Rent collected is when the percentage of rent calculated for the property management fee is based on the total amount of rent “actually collected”. As an example, a 4 rental unit rental property with each unit priced at $1,000 per month, however, 1 unit is vacant and 1 unit is not paying rent. In this case the gross monthly “rent collected” would be $2,000; at a 6% management fee would be $120 total monthly management fee ($2,000*6%). This is a much more favorable option for rental property owners as you are only paying fees on actual revenue being brought in, and also incentivizes the property management company to lease up vacancies and quickly deal with non-paying tenants.

Cost Plus

Cost Plus Property Management Fees

Cost plus (also called hybrid) is a property management fee structure that combines both the flat fee and percentage of rent collected pricing structures. An example of this pricing structure would be a flat $100 monthly management fee, plus 4% of monthly rents. This type or pricing is preferable to landlords who prefer a balance in pricing, while seeking to get the highest rent as possible. In cost plus pricing structures, it is common for additional services to be billed separately. These additional services can include charges such as a setup fee, cancellation fee, extra maintenance fees, renewals fees, etc.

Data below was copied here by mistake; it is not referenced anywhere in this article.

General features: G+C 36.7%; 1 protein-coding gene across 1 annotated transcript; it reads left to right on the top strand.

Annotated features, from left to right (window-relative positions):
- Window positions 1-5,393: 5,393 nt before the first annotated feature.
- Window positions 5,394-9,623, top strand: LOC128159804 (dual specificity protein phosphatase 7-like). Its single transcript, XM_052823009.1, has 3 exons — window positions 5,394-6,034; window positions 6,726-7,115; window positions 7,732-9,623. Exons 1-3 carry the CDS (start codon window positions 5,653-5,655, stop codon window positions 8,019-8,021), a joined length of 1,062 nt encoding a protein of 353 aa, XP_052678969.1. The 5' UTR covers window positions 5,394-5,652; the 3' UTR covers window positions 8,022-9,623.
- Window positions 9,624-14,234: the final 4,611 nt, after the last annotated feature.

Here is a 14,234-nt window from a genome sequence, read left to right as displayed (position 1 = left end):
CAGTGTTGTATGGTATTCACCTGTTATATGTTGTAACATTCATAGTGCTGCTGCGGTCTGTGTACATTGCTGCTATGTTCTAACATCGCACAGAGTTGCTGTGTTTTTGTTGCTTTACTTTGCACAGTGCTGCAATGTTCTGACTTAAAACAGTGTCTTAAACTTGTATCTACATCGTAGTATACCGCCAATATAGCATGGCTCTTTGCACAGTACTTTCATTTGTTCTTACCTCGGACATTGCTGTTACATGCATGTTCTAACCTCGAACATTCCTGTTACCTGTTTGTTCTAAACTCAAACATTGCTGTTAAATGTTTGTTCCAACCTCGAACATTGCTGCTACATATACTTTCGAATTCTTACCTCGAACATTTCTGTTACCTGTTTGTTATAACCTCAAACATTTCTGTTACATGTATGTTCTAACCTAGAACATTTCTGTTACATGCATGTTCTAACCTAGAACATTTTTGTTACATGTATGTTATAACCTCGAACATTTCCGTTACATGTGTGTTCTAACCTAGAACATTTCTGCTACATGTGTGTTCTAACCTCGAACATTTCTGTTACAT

Fixed Rate vs Percentage vs Cost Plus

Now that we’ve taken an in depth look at each type of property management pricing structure, let’s compare all 3 types in an easy to understand chart.

Fixed RatePercentage (%)Cost Plus
Pros• Easier to Understand Pricing
• Consistent for Budgeting Purposes
• Increased Motivation to Increase Rents
• Paid Based off of Performance
• Increased Motivation to Increase Rents and Lease Up
• Balanced Average Pricing
Cons• Less Incentive to Increase Rents
• Can Overpay During Vacancies
• Amount Can Fluctuate With Vacancies
• Possibility to Pay More Than Fixed Rate
• Can Overpay During Vacancies
• Can Overpay for Additional Services

Additional Property Management Fees

In addition to the three main types of property management fee structures, property management companies have developed many additional fees based on various services. We take a look at the most common ones below:

Onboarding Fee